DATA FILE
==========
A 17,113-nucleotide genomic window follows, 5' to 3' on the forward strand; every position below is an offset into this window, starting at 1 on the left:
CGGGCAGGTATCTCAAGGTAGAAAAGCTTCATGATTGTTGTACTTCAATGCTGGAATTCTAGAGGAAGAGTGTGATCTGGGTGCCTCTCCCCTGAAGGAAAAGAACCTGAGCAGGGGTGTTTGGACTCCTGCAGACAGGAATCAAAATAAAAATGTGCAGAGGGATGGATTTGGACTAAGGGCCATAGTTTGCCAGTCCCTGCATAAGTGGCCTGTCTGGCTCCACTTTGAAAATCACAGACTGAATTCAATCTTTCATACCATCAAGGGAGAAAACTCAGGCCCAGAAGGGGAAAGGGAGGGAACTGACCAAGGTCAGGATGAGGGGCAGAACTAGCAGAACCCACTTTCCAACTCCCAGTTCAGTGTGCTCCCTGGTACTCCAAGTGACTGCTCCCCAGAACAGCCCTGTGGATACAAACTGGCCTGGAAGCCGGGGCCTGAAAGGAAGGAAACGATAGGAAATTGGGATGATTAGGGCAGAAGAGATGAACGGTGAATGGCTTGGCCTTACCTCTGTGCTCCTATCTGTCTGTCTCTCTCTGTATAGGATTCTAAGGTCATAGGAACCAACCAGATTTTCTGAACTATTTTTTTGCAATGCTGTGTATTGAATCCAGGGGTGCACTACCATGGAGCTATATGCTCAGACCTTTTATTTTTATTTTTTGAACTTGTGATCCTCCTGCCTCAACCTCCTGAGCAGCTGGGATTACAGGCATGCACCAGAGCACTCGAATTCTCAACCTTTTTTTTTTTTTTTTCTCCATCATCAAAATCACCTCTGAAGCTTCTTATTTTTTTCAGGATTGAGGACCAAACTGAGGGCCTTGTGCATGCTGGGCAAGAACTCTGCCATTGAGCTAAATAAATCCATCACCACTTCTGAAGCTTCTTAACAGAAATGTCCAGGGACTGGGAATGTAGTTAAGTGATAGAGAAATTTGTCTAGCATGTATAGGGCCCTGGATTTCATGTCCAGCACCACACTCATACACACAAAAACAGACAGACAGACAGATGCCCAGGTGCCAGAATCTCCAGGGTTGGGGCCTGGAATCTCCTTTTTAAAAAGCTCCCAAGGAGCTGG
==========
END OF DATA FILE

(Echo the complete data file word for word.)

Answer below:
A 17,113-nucleotide genomic window follows, 5' to 3' on the forward strand; every position below is an offset into this window, starting at 1 on the left:
CGGGCAGGTATCTCAAGGTAGAAAAGCTTCATGATTGTTGTACTTCAATGCTGGAATTCTAGAGGAAGAGTGTGATCTGGGTGCCTCTCCCCTGAAGGAAAAGAACCTGAGCAGGGGTGTTTGGACTCCTGCAGACAGGAATCAAAATAAAAATGTGCAGAGGGATGGATTTGGACTAAGGGCCATAGTTTGCCAGTCCCTGCATAAGTGGCCTGTCTGGCTCCACTTTGAAAATCACAGACTGAATTCAATCTTTCATACCATCAAGGGAGAAAACTCAGGCCCAGAAGGGGAAAGGGAGGGAACTGACCAAGGTCAGGATGAGGGGCAGAACTAGCAGAACCCACTTTCCAACTCCCAGTTCAGTGTGCTCCCTGGTACTCCAAGTGACTGCTCCCCAGAACAGCCCTGTGGATACAAACTGGCCTGGAAGCCGGGGCCTGAAAGGAAGGAAACGATAGGAAATTGGGATGATTAGGGCAGAAGAGATGAACGGTGAATGGCTTGGCCTTACCTCTGTGCTCCTATCTGTCTGTCTCTCTCTGTATAGGATTCTAAGGTCATAGGAACCAACCAGATTTTCTGAACTATTTTTTTGCAATGCTGTGTATTGAATCCAGGGGTGCACTACCATGGAGCTATATGCTCAGACCTTTTATTTTTATTTTTTGAACTTGTGATCCTCCTGCCTCAACCTCCTGAGCAGCTGGGATTACAGGCATGCACCAGAGCACTCGAATTCTCAACCTTTTTTTTTTTTTTTTCTCCATCATCAAAATCACCTCTGAAGCTTCTTATTTTTTTCAGGATTGAGGACCAAACTGAGGGCCTTGTGCATGCTGGGCAAGAACTCTGCCATTGAGCTAAATAAATCCATCACCACTTCTGAAGCTTCTTAACAGAAATGTCCAGGGACTGGGAATGTAGTTAAGTGATAGAGAAATTTGTCTAGCATGTATAGGGCCCTGGATTTCATGTCCAGCACCACACTCATACACACAAAAACAGACAGACAGACAGATGCCCAGGTGCCAGAATCTCCAGGGTTGGGGCCTGGAATCTCCTTTTTAAAAAGCTCCCAAGGAGCTGG